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There is a striking similarity between earthquakes and military budgets. An earthquake is the result of a sudden release of energy in the earth’s crust that creates seismic waves. The Pentagon budget is the result of fiscal realities, protracted negotiations, and balancing priorities, combined with a good dose of lobbying and politics, that culminates in a sudden release of program funding data that creates seismic waves in the military electronics business community. Welcome to the aftershock.
Presented with a two-year forward DoD budget in mid-March, we now at last have firm funding guidance and are in a position to evaluate the aftershocks of the appropriation decisions and apply that reality to our businesses and formulate a game plan moving forward.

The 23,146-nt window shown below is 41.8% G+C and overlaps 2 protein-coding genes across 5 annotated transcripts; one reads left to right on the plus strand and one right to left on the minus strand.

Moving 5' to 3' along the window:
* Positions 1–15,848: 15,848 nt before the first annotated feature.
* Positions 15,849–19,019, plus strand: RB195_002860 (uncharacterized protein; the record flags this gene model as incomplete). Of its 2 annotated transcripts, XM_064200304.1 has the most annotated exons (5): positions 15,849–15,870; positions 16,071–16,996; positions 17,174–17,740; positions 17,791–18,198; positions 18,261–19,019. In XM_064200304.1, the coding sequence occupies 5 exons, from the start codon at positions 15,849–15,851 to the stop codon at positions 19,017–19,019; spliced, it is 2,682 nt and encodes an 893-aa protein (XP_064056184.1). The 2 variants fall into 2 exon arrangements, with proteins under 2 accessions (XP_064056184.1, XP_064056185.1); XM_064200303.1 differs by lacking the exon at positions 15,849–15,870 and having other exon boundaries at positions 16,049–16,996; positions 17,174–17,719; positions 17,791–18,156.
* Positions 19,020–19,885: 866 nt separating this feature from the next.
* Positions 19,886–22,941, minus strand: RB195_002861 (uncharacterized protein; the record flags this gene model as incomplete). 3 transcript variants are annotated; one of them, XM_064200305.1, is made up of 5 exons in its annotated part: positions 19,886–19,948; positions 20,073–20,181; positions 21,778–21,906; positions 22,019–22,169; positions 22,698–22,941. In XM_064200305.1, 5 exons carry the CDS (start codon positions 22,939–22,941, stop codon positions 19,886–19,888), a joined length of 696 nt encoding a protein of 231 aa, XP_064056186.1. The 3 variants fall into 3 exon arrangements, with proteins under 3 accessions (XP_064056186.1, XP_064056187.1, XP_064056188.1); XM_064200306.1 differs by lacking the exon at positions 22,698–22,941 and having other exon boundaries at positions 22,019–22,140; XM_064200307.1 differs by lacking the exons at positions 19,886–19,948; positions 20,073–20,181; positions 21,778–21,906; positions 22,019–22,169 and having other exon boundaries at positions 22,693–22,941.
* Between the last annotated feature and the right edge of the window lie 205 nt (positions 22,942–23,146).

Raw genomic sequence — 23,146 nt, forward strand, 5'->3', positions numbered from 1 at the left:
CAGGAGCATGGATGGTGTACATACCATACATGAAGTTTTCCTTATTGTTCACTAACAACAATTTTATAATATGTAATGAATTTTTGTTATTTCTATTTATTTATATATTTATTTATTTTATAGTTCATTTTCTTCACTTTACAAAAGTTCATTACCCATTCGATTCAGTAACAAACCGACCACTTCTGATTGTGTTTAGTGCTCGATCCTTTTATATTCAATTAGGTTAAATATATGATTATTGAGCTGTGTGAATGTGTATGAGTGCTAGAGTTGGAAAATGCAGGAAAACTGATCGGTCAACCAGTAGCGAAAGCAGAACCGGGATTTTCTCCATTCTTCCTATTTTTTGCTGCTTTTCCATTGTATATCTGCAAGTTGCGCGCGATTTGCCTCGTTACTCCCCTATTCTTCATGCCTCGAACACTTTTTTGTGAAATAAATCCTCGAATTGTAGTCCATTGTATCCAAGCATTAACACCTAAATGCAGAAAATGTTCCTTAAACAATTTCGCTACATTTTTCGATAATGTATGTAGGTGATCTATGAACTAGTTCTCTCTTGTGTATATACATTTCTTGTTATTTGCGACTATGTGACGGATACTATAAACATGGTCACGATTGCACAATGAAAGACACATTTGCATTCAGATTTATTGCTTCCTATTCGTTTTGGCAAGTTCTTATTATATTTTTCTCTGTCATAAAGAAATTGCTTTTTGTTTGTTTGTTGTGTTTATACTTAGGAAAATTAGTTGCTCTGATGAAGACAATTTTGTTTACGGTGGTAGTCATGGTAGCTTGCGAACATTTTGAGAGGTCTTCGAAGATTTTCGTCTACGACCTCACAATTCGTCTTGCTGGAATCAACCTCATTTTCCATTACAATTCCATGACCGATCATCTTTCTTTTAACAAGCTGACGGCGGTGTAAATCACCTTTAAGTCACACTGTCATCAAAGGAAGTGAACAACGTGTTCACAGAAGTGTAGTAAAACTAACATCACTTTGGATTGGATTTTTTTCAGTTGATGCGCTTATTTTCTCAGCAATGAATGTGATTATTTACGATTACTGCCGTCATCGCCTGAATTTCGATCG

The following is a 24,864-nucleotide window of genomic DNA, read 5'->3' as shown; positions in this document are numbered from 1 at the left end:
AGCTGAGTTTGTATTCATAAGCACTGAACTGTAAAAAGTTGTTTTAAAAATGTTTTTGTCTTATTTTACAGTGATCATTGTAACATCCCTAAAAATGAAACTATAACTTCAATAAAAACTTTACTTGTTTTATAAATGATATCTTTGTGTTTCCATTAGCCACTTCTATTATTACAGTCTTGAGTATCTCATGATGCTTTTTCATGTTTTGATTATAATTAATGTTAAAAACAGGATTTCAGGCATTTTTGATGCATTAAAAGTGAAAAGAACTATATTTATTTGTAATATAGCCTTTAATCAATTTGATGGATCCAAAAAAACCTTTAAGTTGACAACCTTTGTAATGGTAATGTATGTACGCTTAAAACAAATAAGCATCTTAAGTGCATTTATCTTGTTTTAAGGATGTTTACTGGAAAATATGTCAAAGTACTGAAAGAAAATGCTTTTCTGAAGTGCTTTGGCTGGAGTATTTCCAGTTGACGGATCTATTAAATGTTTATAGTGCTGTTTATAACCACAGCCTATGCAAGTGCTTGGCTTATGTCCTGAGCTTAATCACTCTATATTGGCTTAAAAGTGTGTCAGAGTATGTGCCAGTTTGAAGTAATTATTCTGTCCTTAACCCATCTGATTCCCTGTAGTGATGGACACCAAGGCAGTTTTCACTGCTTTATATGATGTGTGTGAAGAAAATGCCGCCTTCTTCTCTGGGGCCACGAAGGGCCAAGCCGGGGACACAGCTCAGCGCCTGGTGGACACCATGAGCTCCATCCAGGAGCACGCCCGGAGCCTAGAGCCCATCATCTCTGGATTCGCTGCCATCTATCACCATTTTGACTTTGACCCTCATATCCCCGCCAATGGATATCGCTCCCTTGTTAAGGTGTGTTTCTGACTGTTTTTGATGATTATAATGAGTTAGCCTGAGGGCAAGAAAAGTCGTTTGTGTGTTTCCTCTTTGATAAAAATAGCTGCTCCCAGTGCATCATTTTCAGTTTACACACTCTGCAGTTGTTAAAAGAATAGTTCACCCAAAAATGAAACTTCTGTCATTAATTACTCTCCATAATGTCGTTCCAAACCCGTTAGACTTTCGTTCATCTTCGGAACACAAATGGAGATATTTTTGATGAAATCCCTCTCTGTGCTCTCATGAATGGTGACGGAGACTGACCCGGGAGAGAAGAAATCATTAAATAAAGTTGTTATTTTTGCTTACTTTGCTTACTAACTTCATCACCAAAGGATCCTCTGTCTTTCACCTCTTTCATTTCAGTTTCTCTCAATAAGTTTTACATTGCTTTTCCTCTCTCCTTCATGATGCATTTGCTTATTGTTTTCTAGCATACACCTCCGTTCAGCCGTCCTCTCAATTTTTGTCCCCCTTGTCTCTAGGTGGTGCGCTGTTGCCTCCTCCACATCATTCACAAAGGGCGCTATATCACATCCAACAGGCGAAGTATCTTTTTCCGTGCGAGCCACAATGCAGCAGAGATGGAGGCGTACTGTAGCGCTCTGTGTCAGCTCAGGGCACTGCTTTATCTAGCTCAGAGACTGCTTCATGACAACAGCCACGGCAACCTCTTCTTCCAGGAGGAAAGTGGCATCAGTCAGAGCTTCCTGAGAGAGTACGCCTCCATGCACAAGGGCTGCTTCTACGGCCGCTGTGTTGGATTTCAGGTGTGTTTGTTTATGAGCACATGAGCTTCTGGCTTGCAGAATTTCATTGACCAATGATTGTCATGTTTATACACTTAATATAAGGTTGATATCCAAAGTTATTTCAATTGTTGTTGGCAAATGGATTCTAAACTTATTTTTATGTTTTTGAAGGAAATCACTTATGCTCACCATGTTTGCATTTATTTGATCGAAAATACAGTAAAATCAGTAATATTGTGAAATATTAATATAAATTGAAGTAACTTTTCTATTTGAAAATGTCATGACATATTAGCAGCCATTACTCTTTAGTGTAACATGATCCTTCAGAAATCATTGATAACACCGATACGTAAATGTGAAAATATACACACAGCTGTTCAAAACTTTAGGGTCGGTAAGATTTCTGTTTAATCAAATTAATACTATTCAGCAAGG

To state the obvious, in this post-war and post-sequestration era, the defense industry is in the midst of a major reshaping with federal defense spending far below recent levels. This is a huge consideration for defense contractors such as Northrop Grumman, Lockheed Martin, BAE Systems, Boeing, and Raytheon (any of your customers in that list?). Most of these military prime contractors derive 70 to 90% of their annual revenue from federal contracts. Fewer contracts at the prime contractor level results in less electronics manufacturing at the PCB and contract electronics manufacturing levels.
Clearly, the military electronics market is still a very large market, but it would be prudent for each of us--on both the business development and senior management sides of the equation--to take a few moments to reflect on the customers and programs we have been supporting, their current funding status, and future funding allocations. Equally important, we need to learn the funding status on newer programs we may have supported through engineering and prototype engagements that now may be slated for increased funding.
Read the full column here.
Editor's Note: This column originally appeared in the May 2014 issue of The PCB Magazine.